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YSL’S BIG HIT: The world’s stock markets may be gyrating as concerns grow over the economy, but there is clearly still money around — just ask the folks at Christie’s handling the Yves Saint Laurent art auction. On the second day of the three-day sale, several lots blew through their high estimates, including Franz Hals’ “Portrait of a Man Holding a Book,” which sold for 3 million euros, or $3.8 million, versus an estimate of 1.2 million euros, or $1.5 million; Thomas Gainsborough’s “Portrait of Giusto Ferdinando Tanducci,” which more than tripled its estimate, selling for 1.9 million euros, or $2.4 million, and several of the Art Deco pieces. The stunners were Eileen Gray’s “Dragon Chair,” which sold for 19.5 million euros, or $24.6 million, versus its estimate of 3 million euros, or $3.8 million; Gray’s “Satellite Suspension,” which sold for 2.6 million euros, or $3.3 million, versus an estimated 800,000 euros, or $1 million, and François Xavier Lalande’s bar for Saint Laurent, which went for 2.4 million euros, or $3 million, versus an estimated 300,000 euros, or $380,000. The big sales followed the first day Monday, when the Impressionist and Modern Art auction brought in over $264 million.


This story first appeared in the February 25, 2009 issue of WWD. Subscribe Today.



FANCY FOOTWORK: Victoria Beckham may very well need an extra pair of shoes during Milan’s ready-to-wear shows, where she is expected to make a few appearances. Starting with the French luxury shoemaker Vouelle, the former Spice Girl will drop in on a private luncheon hosted by the brand at the Hotel Principe di Savoia on Monday. The Beckhams could be spending more time in Milan as David Beckham is hoping to extend his stay with Italian soccer club AC Milan past March. (Beckham is currently on loan until March 10 from American team L.A. Galaxy.)


HONEST, IT’S TRUE: Kevin Federline, aka K-Fed, is the latest celebrity wannabe to throw his hat in the fashion design ring. Best known as Britney Spears’ ex-husband, the former backup dancer-turned-would-be rapper has now set his sights on a children’s clothing line, and is in talks with Gerard Guez about a licensing deal. Federline, who made an overnight stop at the Project trade show in Las Vegas in the interest of research, stayed overnight at the Venetian and said he was looking around at the styles and was hoping to be inspired by what he saw. “It’s a really tough business, I’m trying to take it seriously and make a quality product for kids but not have parents pay like $500 or something ridiculous for a pair of jeans,” he said, bemoaning the perils of buying expensive clothing for the two sons he has with Spears. “You buy your kids a pair of True Religions then they roll around in the dirt like kids do and a $200 pair of jeans is gone. With this economy, I’m looking to do something much more reasonable.” No word yet on the name of the line or a potential release date.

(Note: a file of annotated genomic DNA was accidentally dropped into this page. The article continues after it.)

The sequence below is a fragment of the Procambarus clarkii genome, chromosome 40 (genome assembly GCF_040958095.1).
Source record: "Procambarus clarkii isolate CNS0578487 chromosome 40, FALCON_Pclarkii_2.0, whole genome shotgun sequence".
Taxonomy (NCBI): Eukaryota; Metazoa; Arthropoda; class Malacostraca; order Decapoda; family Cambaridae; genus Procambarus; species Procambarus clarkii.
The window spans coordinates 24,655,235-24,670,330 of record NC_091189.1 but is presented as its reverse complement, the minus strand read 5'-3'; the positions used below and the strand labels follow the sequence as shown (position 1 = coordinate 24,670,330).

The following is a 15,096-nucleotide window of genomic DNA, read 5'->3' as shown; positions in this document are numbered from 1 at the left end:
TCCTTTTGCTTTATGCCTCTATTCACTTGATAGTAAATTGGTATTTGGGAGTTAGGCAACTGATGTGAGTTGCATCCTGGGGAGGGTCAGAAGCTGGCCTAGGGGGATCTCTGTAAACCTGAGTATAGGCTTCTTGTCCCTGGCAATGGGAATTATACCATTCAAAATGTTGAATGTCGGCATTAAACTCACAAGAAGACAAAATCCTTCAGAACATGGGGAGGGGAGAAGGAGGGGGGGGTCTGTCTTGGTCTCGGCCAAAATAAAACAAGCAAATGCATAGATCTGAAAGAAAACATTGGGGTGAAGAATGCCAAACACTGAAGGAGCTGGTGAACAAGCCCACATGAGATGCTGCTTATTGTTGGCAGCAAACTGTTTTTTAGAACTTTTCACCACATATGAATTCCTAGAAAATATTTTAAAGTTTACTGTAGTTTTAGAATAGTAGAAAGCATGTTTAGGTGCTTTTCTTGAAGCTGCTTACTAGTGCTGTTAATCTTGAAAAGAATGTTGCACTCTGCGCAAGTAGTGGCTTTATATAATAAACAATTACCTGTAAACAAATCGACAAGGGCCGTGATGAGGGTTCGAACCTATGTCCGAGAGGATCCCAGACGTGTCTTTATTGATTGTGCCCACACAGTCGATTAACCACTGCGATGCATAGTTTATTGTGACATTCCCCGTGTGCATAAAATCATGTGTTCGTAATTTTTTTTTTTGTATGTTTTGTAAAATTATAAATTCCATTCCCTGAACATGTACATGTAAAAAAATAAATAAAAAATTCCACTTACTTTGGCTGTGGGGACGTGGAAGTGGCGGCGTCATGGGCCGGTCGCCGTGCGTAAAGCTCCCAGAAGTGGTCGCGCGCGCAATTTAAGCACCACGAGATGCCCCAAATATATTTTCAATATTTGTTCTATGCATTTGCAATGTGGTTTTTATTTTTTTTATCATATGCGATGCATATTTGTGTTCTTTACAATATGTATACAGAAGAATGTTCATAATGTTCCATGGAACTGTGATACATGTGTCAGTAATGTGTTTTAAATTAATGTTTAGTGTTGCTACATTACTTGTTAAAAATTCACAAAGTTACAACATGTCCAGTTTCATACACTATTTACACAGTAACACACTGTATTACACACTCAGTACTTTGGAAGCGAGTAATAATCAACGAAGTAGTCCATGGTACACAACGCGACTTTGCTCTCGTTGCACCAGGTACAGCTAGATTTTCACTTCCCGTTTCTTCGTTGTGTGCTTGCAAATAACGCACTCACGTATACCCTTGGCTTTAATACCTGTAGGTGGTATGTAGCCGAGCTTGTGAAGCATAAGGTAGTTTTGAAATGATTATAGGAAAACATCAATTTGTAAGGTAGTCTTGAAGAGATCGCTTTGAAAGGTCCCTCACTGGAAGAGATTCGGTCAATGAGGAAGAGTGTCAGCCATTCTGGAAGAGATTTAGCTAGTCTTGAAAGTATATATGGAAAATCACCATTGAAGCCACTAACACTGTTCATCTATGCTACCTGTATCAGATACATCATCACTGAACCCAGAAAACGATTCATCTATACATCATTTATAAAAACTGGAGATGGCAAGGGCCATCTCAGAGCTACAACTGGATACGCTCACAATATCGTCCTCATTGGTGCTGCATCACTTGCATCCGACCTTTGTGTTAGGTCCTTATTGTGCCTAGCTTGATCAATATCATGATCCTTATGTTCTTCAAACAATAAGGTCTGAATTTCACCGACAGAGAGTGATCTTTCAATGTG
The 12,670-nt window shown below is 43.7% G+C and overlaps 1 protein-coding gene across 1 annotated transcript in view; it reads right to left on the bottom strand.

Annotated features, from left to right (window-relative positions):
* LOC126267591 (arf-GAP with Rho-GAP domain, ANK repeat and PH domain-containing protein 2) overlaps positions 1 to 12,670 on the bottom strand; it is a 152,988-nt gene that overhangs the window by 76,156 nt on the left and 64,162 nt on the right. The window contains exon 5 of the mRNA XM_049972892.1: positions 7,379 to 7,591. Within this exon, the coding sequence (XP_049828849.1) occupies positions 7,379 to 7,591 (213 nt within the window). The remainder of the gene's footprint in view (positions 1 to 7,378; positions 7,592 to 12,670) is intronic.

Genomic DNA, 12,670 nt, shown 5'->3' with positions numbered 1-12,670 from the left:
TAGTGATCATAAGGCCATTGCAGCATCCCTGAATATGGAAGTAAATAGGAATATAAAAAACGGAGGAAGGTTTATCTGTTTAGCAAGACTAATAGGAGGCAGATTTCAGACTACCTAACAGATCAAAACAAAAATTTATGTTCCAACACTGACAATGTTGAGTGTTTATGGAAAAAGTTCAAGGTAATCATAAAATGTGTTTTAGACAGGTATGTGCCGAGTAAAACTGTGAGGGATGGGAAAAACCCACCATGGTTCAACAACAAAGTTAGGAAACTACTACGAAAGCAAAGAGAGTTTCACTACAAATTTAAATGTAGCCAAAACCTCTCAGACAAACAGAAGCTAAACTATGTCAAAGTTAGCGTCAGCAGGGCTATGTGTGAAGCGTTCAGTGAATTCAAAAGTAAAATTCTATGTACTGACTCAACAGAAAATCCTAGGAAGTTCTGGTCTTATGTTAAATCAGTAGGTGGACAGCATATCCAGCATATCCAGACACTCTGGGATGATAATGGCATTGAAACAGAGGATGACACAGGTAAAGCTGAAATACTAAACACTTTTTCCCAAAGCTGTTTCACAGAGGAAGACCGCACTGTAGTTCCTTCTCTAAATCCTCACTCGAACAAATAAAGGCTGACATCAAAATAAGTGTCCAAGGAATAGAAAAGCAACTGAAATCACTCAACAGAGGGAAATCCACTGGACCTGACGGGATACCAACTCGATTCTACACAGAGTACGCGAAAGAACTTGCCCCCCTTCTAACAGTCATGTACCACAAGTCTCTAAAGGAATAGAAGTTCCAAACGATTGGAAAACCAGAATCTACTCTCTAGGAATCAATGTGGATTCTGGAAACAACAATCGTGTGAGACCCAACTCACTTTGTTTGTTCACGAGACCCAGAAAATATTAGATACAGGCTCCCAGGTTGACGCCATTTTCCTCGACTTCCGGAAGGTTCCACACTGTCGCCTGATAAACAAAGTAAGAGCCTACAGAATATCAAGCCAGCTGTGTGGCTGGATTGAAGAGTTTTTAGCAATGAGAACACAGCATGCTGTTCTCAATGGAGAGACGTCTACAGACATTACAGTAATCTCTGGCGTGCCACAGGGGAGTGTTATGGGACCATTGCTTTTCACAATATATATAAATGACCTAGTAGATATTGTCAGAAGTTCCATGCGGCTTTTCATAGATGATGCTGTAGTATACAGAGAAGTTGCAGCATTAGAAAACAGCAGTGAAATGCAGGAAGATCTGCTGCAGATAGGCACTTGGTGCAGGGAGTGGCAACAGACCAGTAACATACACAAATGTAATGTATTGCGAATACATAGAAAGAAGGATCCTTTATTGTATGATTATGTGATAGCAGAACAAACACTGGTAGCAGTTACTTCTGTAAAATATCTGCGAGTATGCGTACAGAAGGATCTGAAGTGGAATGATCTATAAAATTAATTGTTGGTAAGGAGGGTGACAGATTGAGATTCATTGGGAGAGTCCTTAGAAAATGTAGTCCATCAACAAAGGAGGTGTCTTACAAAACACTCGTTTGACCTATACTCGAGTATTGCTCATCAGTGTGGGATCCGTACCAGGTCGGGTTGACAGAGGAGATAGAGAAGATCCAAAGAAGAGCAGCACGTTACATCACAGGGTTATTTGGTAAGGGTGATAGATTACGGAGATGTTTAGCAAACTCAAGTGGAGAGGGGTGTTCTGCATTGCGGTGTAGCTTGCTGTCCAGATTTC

LUXURY, THE L.A. WAY: The recession is redefining luxury in the City of Angels. In the case of Rodarte, it means excluding pants from its new fall collection. “All anyone ever talks about is the economy, and we don’t sell our pants anyway,” said Kate Mulleavy, who designs Rodarte in nearby Pasadena with her sister, Laura. “So screw it. We won’t make them.” Mulleavy shared her thoughts on creating clothes in an era when consumers might not have the money or desire for buying them at a panel on Monday night at the Hammer Museum. For Christina Kim, founder of the artisanal line Dosa, taking the time to hand-stitch delicate handkerchiefs purchased off eBay into an exotic jacket is a luxury. Tom Binns, who has mocked the rarefied jewelry world with ornate necklaces displaying glass picked off the beach and pendants etched with the phrase “Big F*** Off Diamond,” explained his theory of value: “I make these things valuable. It’s how you look at it.” The audience, which included designer Jasmin Shokrian and stylist Arianne Phillips, didn’t need much convincing. Known for her collaboration with Madonna, Phillips said luxury connotes “handmade, quality, worth in construction.” Indeed, denim guru Adriano Goldschmied predicted the future by referencing the past. “Luxury will go back to what it was before,” he said. “It’s not about mass production anymore….Even if [customers] can’t afford it, at least you give them a dream. A dream, in my opinion, is the engine for our work.”




BREAKFAST CLUB: Most women don’t want to socialize ­— let alone be seen — before they’ve had their first cup of coffee, but the well-heeled crowd that gathered at Bergdorf Goodman’s BG Restaurant on Tuesday made an exception for a good cause. The occasion was a kick off breakfast to celebrate the annual fashion show to benefit New York Presbyterian’s Lying-In Hospital, which will take place at Cipriani 42nd Street in May. In anticipation, Akris, the host of this year’s festivities, put on a small-scale presentation of their spring looks. At the main event, the Swiss label will send its fall collection down the runway.

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